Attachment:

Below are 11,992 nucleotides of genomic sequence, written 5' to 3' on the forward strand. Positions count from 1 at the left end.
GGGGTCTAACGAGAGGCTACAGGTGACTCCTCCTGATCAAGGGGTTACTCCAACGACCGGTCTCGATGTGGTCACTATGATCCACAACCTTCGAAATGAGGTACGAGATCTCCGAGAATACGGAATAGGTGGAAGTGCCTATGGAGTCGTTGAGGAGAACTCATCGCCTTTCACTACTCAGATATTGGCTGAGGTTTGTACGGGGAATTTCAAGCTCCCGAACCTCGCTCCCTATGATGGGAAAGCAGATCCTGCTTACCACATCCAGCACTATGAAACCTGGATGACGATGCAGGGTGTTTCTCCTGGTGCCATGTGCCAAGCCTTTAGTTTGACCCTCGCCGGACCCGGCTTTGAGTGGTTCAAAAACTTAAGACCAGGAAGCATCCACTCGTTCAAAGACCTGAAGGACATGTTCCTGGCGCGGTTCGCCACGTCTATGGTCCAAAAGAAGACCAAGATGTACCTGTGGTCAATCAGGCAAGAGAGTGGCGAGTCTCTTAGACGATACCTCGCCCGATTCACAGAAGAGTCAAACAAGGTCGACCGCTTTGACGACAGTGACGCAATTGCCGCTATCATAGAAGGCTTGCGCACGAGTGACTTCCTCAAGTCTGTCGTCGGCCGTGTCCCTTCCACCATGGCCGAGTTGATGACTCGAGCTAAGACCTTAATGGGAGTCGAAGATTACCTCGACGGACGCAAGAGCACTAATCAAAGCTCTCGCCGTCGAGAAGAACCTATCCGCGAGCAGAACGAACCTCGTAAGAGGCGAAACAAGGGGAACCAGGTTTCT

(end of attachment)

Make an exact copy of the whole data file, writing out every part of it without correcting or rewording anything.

Below are 11,992 nucleotides of genomic sequence, written 5' to 3' on the forward strand. Positions count from 1 at the left end.
GGGGTCTAACGAGAGGCTACAGGTGACTCCTCCTGATCAAGGGGTTACTCCAACGACCGGTCTCGATGTGGTCACTATGATCCACAACCTTCGAAATGAGGTACGAGATCTCCGAGAATACGGAATAGGTGGAAGTGCCTATGGAGTCGTTGAGGAGAACTCATCGCCTTTCACTACTCAGATATTGGCTGAGGTTTGTACGGGGAATTTCAAGCTCCCGAACCTCGCTCCCTATGATGGGAAAGCAGATCCTGCTTACCACATCCAGCACTATGAAACCTGGATGACGATGCAGGGTGTTTCTCCTGGTGCCATGTGCCAAGCCTTTAGTTTGACCCTCGCCGGACCCGGCTTTGAGTGGTTCAAAAACTTAAGACCAGGAAGCATCCACTCGTTCAAAGACCTGAAGGACATGTTCCTGGCGCGGTTCGCCACGTCTATGGTCCAAAAGAAGACCAAGATGTACCTGTGGTCAATCAGGCAAGAGAGTGGCGAGTCTCTTAGACGATACCTCGCCCGATTCACAGAAGAGTCAAACAAGGTCGACCGCTTTGACGACAGTGACGCAATTGCCGCTATCATAGAAGGCTTGCGCACGAGTGACTTCCTCAAGTCTGTCGTCGGCCGTGTCCCTTCCACCATGGCCGAGTTGATGACTCGAGCTAAGACCTTAATGGGAGTCGAAGATTACCTCGACGGACGCAAGAGCACTAATCAAAGCTCTCGCCGTCGAGAAGAACCTATCCGCGAGCAGAACGAACCTCGTAAGAGGCGAAACAAGGGGAACCAGGTTTCT